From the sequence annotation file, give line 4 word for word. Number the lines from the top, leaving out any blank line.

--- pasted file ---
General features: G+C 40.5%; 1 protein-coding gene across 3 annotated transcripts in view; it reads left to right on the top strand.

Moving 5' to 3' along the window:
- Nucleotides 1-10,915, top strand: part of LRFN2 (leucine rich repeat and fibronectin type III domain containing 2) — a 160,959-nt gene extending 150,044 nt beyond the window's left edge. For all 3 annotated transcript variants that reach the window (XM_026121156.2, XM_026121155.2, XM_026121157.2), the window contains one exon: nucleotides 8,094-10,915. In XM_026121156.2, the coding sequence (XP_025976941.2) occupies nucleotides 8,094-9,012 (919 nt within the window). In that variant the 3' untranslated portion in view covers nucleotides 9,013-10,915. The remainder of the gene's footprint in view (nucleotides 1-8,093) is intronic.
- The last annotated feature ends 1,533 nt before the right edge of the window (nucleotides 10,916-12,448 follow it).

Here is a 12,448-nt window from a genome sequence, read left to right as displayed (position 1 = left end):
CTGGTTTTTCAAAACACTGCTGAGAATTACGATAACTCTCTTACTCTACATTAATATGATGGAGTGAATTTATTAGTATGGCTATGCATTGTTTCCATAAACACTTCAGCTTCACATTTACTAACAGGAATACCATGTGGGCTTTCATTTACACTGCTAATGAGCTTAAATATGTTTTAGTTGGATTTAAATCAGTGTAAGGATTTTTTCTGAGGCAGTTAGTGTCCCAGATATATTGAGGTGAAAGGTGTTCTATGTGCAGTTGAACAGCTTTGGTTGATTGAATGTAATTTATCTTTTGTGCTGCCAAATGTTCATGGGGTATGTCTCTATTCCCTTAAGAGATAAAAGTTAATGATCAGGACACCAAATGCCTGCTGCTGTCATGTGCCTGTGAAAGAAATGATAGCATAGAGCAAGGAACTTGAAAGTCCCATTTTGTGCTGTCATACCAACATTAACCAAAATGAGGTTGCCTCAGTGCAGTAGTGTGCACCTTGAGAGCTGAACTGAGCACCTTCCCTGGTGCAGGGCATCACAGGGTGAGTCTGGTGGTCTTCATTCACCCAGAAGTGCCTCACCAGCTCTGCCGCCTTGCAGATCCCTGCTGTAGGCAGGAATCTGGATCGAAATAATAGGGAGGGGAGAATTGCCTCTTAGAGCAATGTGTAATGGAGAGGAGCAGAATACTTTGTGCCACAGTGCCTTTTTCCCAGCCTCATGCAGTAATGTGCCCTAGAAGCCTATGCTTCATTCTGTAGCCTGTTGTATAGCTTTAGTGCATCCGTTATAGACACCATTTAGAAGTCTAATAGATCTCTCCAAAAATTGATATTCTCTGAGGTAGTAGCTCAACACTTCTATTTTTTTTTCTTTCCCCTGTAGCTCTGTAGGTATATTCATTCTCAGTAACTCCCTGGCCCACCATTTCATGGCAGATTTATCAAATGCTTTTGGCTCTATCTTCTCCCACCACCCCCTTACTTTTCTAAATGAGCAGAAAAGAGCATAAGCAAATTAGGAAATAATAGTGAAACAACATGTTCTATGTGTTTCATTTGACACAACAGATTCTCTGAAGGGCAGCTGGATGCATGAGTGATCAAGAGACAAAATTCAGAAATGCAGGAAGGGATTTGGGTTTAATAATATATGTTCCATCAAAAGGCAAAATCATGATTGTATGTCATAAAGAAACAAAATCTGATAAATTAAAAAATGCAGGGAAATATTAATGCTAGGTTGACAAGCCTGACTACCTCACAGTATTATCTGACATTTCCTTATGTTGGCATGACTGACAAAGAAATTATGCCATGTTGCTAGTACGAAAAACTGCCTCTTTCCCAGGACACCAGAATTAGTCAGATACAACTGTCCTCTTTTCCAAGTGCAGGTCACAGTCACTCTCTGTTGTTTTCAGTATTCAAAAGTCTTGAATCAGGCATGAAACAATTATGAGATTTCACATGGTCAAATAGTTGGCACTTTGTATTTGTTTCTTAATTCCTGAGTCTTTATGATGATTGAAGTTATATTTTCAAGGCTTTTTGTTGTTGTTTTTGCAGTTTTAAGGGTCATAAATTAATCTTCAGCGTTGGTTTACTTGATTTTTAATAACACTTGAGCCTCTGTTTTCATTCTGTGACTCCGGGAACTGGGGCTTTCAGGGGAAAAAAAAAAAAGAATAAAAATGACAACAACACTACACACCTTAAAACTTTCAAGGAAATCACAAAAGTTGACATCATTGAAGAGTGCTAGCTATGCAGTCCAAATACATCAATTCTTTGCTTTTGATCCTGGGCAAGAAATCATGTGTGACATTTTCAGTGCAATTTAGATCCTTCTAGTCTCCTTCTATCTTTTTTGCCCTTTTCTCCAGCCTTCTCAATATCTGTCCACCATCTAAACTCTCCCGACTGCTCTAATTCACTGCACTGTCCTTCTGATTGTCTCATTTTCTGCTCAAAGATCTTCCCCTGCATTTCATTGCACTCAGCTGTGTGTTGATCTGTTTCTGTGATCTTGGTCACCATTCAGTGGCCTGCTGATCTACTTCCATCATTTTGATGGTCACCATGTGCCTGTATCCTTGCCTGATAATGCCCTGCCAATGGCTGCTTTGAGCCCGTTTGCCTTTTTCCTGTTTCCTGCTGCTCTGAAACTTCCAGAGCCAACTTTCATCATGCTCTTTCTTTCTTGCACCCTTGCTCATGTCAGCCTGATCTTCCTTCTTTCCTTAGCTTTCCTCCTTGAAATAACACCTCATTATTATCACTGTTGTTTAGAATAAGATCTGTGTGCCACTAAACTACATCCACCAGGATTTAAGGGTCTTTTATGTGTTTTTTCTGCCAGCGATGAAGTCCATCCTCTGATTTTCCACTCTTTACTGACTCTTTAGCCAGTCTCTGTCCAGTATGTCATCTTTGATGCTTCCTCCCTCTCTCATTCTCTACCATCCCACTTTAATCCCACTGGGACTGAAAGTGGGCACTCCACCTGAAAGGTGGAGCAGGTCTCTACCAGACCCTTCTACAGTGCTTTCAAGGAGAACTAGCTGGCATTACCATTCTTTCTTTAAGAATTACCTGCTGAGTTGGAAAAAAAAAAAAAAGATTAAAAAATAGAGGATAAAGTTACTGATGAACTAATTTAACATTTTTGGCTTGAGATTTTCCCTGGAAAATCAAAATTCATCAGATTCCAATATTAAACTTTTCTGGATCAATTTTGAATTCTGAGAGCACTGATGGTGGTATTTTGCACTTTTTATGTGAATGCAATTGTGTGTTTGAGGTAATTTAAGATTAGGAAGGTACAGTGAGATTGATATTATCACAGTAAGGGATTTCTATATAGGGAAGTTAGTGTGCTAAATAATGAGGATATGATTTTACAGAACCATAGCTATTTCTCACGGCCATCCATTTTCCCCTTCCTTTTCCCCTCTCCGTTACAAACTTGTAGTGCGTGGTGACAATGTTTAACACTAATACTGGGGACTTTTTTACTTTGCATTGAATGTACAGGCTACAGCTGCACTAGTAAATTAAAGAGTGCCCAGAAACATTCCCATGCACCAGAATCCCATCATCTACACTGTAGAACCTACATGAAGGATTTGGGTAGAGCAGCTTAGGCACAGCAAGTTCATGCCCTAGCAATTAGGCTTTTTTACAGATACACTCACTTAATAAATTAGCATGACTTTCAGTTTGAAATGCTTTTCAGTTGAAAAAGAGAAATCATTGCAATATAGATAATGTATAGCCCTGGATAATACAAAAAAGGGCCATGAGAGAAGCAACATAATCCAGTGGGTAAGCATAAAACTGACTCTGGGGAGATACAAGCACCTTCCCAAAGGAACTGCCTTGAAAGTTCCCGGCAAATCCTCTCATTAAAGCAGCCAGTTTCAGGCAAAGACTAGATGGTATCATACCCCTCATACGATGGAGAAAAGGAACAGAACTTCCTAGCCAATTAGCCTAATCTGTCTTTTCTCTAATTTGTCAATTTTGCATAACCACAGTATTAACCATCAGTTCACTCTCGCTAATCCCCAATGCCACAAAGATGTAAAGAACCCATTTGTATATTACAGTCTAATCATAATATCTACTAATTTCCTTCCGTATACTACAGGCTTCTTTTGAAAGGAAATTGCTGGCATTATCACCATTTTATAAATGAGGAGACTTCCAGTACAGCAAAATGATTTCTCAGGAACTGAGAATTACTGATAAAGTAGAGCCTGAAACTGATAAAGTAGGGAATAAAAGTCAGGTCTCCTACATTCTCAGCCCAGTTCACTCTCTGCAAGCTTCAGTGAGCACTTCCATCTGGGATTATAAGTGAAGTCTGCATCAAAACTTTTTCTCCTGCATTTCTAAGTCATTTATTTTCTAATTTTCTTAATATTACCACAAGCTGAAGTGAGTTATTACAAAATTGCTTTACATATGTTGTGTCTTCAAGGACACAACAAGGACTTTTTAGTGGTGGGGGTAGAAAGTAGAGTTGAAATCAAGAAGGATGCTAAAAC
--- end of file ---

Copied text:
- The last annotated feature ends 1,533 nt before the right edge of the window (nucleotides 10,916-12,448 follow it).